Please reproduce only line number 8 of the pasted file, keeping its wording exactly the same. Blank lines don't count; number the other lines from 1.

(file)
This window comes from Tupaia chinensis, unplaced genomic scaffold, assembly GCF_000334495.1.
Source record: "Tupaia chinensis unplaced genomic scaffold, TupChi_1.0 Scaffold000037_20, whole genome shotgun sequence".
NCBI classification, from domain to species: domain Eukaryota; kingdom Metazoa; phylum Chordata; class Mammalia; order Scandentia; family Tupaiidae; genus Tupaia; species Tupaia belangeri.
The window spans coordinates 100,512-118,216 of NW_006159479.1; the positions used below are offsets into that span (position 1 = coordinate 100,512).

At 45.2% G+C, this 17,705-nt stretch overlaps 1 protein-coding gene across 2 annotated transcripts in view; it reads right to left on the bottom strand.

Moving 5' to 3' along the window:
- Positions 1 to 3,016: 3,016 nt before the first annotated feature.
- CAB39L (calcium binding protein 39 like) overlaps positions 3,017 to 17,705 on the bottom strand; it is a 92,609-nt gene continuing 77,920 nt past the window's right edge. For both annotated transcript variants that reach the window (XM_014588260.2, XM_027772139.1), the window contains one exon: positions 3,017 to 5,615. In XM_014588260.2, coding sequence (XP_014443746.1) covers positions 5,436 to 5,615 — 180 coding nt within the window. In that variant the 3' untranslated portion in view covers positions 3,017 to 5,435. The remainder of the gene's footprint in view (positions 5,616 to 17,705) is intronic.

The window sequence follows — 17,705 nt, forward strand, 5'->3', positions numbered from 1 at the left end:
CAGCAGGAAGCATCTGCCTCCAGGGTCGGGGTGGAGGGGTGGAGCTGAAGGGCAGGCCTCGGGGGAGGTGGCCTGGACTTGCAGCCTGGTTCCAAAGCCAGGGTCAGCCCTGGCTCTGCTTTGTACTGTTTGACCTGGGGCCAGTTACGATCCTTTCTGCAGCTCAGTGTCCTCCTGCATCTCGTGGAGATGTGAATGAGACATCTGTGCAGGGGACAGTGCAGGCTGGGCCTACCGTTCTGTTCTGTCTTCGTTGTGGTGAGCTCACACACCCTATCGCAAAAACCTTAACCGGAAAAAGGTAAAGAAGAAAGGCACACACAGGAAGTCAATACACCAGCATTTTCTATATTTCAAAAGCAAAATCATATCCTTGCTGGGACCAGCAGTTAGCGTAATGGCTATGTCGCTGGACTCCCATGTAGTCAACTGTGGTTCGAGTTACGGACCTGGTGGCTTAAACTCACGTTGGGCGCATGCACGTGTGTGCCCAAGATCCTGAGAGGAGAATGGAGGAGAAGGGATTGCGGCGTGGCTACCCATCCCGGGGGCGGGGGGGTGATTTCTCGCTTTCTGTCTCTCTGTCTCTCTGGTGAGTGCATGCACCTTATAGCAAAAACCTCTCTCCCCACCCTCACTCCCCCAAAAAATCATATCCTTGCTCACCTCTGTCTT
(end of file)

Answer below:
- CAB39L (calcium binding protein 39 like) overlaps positions 3,017 to 17,705 on the bottom strand; it is a 92,609-nt gene continuing 77,920 nt past the window's right edge. For both annotated transcript variants that reach the window (XM_014588260.2, XM_027772139.1), the window contains one exon: positions 3,017 to 5,615. In XM_014588260.2, coding sequence (XP_014443746.1) covers positions 5,436 to 5,615 — 180 coding nt within the window. In that variant the 3' untranslated portion in view covers positions 3,017 to 5,435. The remainder of the gene's footprint in view (positions 5,616 to 17,705) is intronic.